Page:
What to Do When Your Dog is Scared of Fireworks

When the Fourth of July comes around every year, there are often fireworks going on for a whole week! People at home may be setting off these startling fireballs. In some cities, there are large fireworks displays. Unfortunately, while fireworks are fun for many people, they can be incredibly startling for dogs. Here’s what to do when your dog is scared of fireworks.

Prepare Ahead of Time and Create a Quiet Zone

  • Make sure your dog’s water bowl is filled with water. Stressed dogs pant more and will drink more.
  • Feed your dog before the festivities begin. Once the fireworks start, you might have a hard time getting them to sit still long enough to eat their meal.
  • Shut all windows and blinds. The point is to reduce as much of the startling lights that could trigger your dog’s stress response.
  • Walk your dog right after their evening meal (well before dusk). Your dog might not want to go outside the rest of the night. If your dog is a runner, be sure to keep them secured on a leash, even when just taking them into your fenced yard to relieve themselves. It’s the safest approach.
  • Set aside a space for your dog. This will be their quiet zone. It can be a spare room or internal room of your home (bathrooms work great) where your dog can hang out and have limited exposure to the loud noises and bright lights of fireworks.

Make Sure Your Dog’s ID is Updated

In case your dog slips their collar or manages to jump the fence in your yard, you’ll want to make sure their ID is updated. That way, if someone finds your dog, they will be returned to you. Remember, if your dog is afraid of fireworks, do not leave them unsupervised in your yard. Scared dogs surprise owners with their ability to jump a fence that seems too high, or dig their way out.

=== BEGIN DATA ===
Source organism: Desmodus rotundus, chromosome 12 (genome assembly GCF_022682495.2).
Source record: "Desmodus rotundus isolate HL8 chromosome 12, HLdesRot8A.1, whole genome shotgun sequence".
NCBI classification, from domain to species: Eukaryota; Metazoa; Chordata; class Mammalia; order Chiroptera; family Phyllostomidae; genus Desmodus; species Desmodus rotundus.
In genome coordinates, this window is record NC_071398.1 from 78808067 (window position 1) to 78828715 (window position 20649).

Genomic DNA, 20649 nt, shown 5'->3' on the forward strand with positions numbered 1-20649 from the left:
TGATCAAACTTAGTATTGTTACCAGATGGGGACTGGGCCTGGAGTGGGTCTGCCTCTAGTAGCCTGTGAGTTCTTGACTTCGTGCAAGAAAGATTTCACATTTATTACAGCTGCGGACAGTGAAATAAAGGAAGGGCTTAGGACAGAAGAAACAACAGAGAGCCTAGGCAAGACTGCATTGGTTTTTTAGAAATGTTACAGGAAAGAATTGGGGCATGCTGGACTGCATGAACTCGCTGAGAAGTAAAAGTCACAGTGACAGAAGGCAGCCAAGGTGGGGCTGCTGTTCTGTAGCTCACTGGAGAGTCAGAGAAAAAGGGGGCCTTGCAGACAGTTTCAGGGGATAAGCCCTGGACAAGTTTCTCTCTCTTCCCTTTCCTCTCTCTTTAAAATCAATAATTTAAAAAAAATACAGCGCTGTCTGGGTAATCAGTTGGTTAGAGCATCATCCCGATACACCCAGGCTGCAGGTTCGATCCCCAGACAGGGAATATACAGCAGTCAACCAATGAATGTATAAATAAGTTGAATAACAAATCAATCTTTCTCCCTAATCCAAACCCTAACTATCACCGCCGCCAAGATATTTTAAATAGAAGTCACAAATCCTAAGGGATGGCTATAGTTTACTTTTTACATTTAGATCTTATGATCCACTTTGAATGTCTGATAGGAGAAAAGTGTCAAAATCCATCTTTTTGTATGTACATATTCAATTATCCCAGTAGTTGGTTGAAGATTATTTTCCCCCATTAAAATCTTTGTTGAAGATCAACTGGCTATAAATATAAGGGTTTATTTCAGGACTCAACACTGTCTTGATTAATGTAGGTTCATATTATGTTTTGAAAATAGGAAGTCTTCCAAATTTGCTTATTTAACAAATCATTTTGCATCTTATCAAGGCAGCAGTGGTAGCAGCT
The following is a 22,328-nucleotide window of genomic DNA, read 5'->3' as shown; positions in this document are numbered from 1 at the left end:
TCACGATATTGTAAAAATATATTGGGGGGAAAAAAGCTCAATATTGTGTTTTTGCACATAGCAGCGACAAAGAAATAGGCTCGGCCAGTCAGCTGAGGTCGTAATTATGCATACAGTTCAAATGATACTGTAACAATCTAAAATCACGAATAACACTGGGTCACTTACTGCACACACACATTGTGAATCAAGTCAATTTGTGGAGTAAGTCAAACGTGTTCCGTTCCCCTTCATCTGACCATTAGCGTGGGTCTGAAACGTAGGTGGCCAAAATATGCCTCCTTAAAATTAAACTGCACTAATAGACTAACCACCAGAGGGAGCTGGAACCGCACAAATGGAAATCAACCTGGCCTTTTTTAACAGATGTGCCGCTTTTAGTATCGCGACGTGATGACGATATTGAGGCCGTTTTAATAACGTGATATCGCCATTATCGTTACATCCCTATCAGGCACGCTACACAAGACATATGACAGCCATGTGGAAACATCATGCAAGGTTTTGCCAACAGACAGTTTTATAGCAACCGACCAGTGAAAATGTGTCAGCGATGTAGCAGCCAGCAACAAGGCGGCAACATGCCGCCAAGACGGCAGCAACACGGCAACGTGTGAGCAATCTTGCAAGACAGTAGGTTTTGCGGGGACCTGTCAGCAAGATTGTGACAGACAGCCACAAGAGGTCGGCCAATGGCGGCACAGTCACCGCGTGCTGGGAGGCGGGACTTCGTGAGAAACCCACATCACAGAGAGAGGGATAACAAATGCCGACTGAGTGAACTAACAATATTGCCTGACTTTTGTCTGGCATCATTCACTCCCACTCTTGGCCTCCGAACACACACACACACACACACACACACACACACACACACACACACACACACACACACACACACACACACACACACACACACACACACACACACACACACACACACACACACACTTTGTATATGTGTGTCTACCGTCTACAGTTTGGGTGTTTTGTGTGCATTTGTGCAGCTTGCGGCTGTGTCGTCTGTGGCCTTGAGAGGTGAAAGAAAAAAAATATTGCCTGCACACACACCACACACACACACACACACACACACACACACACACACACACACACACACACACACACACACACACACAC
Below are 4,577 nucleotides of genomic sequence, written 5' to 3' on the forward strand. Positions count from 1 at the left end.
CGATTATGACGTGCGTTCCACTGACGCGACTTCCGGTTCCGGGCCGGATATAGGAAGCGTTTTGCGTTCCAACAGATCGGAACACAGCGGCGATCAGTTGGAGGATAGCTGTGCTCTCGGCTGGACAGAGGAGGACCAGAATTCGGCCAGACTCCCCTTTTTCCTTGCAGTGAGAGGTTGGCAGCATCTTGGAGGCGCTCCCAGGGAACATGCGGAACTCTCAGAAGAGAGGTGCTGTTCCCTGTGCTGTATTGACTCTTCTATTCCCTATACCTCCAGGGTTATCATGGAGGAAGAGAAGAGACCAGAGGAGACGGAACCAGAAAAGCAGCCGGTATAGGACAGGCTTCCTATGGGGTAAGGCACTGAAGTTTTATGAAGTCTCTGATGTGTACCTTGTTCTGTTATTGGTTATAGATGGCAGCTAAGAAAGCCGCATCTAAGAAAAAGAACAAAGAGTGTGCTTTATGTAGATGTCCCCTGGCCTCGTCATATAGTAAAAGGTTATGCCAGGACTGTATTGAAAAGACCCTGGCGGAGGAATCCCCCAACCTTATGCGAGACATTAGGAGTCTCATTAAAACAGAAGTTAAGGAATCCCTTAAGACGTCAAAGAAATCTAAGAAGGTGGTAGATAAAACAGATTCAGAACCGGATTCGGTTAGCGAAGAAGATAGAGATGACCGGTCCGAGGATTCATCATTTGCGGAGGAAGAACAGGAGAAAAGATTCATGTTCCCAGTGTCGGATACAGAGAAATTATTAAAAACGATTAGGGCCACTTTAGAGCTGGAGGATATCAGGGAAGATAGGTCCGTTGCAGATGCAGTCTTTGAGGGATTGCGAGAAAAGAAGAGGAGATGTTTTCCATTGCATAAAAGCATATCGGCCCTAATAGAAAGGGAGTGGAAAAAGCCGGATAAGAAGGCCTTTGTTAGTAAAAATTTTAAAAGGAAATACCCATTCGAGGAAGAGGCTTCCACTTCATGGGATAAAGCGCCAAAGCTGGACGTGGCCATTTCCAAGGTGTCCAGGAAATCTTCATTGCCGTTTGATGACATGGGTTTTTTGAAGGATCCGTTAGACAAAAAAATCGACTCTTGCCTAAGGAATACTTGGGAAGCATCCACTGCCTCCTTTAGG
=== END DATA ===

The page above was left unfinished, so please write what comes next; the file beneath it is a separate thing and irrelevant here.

Get Your Exercise Earlier in the Day

As we said before, on the day of your local fireworks display, move your routine up. You’ll want your dog fed, walked and relieved by dusk. Then, take them to their quiet zone for safety. If the weather permits, you should exercise your dog well just before you head indoors for the night. A tired dog is less likely to become anxious. Hopefully they’ll sleep through the whole ordeal!

Talk to Your Vet

Despite all your efforts, is your dog still struggling with fear of fireworks? It may be time to discuss things with your vest. Some dogs are given medication to sedate them. They may have other, natural solutions to offer your pet. For instance, thunder shirts work on many dogs. The shirt compresses your dog to offer natural comfort. Alternatively, there are new anti-anxiety herbal remedies on the market for dogs, such as CBD treats. CBD is a natural cannabidiol extracted from hemp. There is no THC, the psychoactive ingredient found in marijuana. CBD is said to have other benefits, including relief from arthritis and digestive issues.

Slowly Desensitize Your Dog to the Sound of Fireworks

You can desensitize your dog to firework sounds, or any sound for that matter, by playing the sound on your phone quietly at first, and then slowly turning the volume up. You can even pair the sound with something your dog loves like a treat. That way, they’ll associate the sound with pleasant things.

Talk to a Dog Behaviorist

The next step in treating a dog for a fear of fireworks is to reach out to a dog behaviorist. According to the American Kennel Club, “These professionals work with clients to help manage, modify, and prevent problem behavior in pets. They’re specially trained experts in the principles of animal behavior and animal learning with a set of science-backed tools, such as behavior modification.”

Whatever method you choose to help your dog, it will bring the two of you closer as you bond over this challenge.